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Mental Health, Psychology, Counseling & Therapy Cluster

Career Profile Summary

  • Curious
  • Compassionate
  • Interested in helping a wide variety of people
  • Self-directed
  • Able to reliably keep confidential information private
  • Able to remember complex histories

Are you thinking about becoming a psychologist or a therapist? These two professions have a number of similarities and differences. In the end, though, both are after the same thing: helping people improve their lives.

Clinical psychologists and therapists can help patients become aware of and define their feelings about issues in their lives, provide support and guidance for solving problems and making effective decisions, help patients or clients through traumatic or challenging events, and assist in providing or seeking treatment for mental illness. Experimental psychologists work in laboratories to discover new knowledge about how and why animals and humans behave the way they do and how the human mind works.

While many types of psychologists are trained to study human behavior and mental processes, diagnose a mental disorder or problem, and determine what's best for the patient's care, therapists are trained and licensed to deliver that care to people struggling with mental health or life issues through a variety of treatments and rehabilitation techniques.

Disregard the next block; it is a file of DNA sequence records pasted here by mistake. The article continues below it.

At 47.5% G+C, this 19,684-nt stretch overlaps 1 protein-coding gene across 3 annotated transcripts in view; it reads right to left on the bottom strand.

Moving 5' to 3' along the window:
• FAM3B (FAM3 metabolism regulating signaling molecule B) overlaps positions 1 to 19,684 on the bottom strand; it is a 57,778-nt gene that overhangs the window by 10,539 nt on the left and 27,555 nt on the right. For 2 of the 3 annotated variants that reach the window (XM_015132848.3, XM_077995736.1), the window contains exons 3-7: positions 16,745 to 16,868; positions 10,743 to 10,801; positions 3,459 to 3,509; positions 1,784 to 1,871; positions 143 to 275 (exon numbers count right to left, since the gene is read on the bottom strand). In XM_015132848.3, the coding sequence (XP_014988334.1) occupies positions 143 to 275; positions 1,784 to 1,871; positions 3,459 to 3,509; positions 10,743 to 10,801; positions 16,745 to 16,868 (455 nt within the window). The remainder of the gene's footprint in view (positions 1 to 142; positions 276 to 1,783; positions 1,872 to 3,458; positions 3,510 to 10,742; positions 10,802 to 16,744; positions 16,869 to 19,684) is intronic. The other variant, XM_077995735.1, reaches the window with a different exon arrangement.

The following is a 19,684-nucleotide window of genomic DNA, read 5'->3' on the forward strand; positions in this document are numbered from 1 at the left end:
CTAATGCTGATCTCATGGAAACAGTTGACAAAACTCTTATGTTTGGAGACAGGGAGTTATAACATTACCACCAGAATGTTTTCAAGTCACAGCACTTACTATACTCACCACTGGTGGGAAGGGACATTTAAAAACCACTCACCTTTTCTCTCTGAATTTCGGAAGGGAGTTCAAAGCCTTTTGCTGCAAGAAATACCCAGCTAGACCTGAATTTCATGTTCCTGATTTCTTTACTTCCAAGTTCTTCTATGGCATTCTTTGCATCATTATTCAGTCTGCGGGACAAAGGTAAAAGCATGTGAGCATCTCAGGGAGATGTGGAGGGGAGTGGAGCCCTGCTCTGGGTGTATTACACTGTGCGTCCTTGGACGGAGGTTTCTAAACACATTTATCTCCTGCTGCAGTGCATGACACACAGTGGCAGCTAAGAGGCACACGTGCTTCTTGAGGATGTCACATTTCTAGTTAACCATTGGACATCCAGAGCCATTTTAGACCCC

Both psychologists and therapists may need advanced degrees to pursue a given type of work.

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Learn from "Our Stories": Get a firsthand perspective by reading about Career Connect mentors in the field of mental health, psychology, and therapy.

Explore more about work in the field of Mental Health, Psychology and Therapy.

Occupational Summary: from O*Net Online: See entry level requirements, wages and labor market forecasts for careers in mental health, psychology and therapy.

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Navigate your career path by asking questions, getting advice or starting discussions with CareerConnect Mentors who work in this field.

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